In the insurance business there’s an old adage – “Do you insure the Golden Goose or the Golden Egg?” Unfortunately, most people opt to insure the egg which is a decision that, in a moment of genuine crisis, could lead to substantial distress and worry. Disability insurance.
This is a scenario that I’ve seen played out with clients on numerous occasions. They insure their house, their car, their valuables – maybe even their jewelry and vacations – but they neglect to insure the Source of it All (aka the Golden Goose) – themselves! Their capacity to acquire and maintain all their treasured possessions depends on one thing – their ability to get up every morning and earn an income.
If I’m lucky, I will be working for the next 20 years or so. By far, my greatest asset is not my house or car or the balance in my investment account, it’s my ability to get up every day, go to work, and earn an income. If anything is worthy of being fully protected and insured, it’s that.
Workplace Disability Insurance
If you’re fortunate, you might have some form of disability insurance through your employer, and that’s great. However, depending on your personal circumstances and the amount of your salary or income, that disability insurance coverage could be woefully inadequate.
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For example, let’s say you make a salary in the neighborhood of $150,000 per year. And let’s say that something unfortunate occurred where you can no longer work. If your employer-sponsored group disability insurance plan will pay $60,000 per year, which is very common, this would be considered taxable income.
If you’re in this income bracket, ask yourself this question – would $60,000 a year, before taxes, support the lifestyle you’ve grown accustomed to? Probably not. But even if it did, it’s very likely there’s not going to be much leftover to contribute to a viable retirement plan. Keep in mind, disability benefits are generally discontinued at age 65, so then you could be faced with this unenviable prospect – no source of income and a depleted retirement plan.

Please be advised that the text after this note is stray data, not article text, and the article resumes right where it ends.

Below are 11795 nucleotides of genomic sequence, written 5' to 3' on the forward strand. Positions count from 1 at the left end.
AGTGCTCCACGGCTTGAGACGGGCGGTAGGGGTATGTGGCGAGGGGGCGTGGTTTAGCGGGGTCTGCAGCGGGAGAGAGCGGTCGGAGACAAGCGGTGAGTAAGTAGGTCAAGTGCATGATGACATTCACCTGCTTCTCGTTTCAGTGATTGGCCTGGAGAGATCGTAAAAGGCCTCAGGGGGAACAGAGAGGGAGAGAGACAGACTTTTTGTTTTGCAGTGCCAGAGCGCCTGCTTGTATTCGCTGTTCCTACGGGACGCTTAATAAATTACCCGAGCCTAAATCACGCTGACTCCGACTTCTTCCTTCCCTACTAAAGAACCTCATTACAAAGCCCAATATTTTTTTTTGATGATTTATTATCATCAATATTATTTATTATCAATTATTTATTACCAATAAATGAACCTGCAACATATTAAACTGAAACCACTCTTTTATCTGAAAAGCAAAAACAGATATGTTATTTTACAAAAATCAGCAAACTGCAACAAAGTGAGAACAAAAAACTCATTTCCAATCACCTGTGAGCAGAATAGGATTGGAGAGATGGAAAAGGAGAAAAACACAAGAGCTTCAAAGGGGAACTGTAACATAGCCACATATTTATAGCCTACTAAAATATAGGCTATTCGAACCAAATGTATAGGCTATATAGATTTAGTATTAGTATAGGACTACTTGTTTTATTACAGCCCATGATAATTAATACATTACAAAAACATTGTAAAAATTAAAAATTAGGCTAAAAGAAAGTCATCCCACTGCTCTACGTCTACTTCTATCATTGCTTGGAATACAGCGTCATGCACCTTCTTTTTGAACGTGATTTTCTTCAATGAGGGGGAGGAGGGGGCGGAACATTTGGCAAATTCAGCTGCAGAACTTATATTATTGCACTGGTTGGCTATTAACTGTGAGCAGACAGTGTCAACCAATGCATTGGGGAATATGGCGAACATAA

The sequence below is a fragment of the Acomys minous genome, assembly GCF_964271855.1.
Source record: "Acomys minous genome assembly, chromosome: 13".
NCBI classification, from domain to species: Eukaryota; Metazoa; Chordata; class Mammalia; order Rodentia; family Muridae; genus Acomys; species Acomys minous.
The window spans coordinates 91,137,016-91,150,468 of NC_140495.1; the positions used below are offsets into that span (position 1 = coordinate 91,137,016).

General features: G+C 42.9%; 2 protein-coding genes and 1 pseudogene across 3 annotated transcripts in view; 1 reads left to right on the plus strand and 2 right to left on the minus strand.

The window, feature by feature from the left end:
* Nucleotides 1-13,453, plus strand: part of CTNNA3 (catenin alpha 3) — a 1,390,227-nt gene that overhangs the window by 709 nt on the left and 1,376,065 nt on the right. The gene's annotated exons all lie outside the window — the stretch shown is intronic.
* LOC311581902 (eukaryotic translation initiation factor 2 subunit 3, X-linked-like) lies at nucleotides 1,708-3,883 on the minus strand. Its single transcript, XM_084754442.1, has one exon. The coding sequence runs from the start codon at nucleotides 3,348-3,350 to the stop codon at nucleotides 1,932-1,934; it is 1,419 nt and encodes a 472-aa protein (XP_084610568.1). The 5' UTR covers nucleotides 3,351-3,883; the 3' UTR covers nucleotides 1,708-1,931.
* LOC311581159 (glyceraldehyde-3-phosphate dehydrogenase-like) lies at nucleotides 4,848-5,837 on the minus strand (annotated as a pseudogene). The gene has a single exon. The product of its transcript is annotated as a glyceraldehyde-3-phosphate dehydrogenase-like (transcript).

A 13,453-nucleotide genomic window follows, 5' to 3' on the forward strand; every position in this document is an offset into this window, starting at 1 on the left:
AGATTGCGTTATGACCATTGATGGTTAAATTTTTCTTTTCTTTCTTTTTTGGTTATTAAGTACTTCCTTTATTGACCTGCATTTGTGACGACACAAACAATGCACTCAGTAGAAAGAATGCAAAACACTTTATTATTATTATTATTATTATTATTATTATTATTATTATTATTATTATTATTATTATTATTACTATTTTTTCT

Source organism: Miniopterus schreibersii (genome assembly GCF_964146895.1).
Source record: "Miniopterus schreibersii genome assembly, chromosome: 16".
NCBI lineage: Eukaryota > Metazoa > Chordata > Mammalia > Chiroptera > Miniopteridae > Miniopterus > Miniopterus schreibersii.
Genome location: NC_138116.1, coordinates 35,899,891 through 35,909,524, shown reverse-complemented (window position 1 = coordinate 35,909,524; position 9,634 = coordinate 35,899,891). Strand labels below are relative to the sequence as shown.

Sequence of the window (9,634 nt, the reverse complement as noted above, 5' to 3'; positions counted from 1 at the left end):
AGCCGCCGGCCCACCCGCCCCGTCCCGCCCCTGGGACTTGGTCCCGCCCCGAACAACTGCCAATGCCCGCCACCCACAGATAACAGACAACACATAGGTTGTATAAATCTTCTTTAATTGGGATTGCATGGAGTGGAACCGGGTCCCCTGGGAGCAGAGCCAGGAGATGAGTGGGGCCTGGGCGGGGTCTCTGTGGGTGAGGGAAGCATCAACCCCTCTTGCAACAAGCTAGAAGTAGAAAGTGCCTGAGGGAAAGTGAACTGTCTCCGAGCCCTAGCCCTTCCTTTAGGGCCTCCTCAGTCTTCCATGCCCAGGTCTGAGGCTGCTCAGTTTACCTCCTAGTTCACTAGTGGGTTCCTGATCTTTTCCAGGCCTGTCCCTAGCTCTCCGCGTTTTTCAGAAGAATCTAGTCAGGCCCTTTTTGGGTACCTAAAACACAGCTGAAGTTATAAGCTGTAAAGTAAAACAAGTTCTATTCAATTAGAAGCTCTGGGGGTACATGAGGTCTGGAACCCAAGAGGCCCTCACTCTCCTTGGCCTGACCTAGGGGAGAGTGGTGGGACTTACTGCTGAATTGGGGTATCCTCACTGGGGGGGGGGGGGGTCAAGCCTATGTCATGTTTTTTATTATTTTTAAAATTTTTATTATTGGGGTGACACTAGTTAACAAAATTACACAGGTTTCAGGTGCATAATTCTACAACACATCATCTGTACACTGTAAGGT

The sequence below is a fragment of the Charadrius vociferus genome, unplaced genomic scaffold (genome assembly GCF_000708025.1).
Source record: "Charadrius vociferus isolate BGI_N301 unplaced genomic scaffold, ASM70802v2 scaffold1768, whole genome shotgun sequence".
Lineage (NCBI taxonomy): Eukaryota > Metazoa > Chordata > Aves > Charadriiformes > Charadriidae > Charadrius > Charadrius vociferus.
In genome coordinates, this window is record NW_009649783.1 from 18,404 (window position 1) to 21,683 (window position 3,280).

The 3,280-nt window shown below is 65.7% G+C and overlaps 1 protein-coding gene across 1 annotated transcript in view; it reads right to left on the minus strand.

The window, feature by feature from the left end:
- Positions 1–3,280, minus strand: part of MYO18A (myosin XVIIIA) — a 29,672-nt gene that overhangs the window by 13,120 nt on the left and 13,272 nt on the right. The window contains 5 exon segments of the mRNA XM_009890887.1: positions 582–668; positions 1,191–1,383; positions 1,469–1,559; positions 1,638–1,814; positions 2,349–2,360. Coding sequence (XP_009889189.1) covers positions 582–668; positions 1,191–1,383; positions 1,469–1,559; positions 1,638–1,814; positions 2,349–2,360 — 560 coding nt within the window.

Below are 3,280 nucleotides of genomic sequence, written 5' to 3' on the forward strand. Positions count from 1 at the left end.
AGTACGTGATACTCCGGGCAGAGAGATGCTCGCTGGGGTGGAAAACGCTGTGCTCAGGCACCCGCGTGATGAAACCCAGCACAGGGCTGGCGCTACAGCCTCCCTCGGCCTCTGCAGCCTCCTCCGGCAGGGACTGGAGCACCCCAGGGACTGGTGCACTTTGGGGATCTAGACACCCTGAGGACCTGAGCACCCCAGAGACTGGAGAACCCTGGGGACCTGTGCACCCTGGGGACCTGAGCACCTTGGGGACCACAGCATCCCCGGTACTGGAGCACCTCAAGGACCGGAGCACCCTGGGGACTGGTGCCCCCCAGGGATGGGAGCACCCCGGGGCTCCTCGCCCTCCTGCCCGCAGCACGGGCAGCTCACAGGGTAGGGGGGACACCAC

There are other aspects to the scope of coverage provided by disability insurance that you should be aware of. Generally, the coverage terms offered in a group employer-sponsored plan are not as favorable to the insured as an individual policy obtained in the private insurance marketplace could be.
For example, if you should become disabled at age 25, the annual amount of money you will receive will be worth significantly less by the time you’re 65. Unless it is explicitly specified in your policy, there is usually no cost-of-living adjustments in a typical employer-sponsored disability insurance plan.
Also, it is important to know that most employer-sponsored disability plans typically only consider your base salary when factoring your compensation, meaning bonuses, commissions, stock options, etc. are excluded which, for many high-income professionals, represent a significant portion of their compensation.
It is also essential to know the definition of “disabled” as spelled out in your coverage. Some policies have something called “Own Occupation Definition” which stipulates that you are considered “disabled” if you are unable to work in your chosen occupation. However, there are other policies that define “disability” as an inability to work in any occupation. Practically speaking, that means you might be unable to work as an executive in your field but if you can work as a door-greeter at Walmart, then you are not considered “disabled” and therefore, you are not entitled to disability payments.
For these reasons and others, it is imperative to have an insurance or financial professional review the terms of your employer-sponsored coverage so that you will know exactly what is being covered – and what is not covered – in the event of your inability to continue to work.
Also, an insurance professional will be able to advise you on how you might effectively supplement your employer-sponsored plan with additional disability coverage, if you should you decide that it is prudent to augment your coverage.
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As always, if you have any concerns about these kinds of crucial issues, it is a good idea to reach out to your financial adviser so they can be thoroughly examined and discussed.
United Capital Financial Advisers, LLC (“United Capital”) provides financial life management and makes recommendations based on the specific needs and circumstances of each client. For clients with managed accounts, United Capital has discretionary authority over investment decisions. Investing involves risk and clients should carefully consider their own investment objectives and never rely on any single chart, graph or marketing piece to make decisions. The information contained herein is intended for information only, is not a recommendation to buy or sell any securities, and should not be considered investment advice. Please contact your financial adviser with questions about your specific needs and circumstances.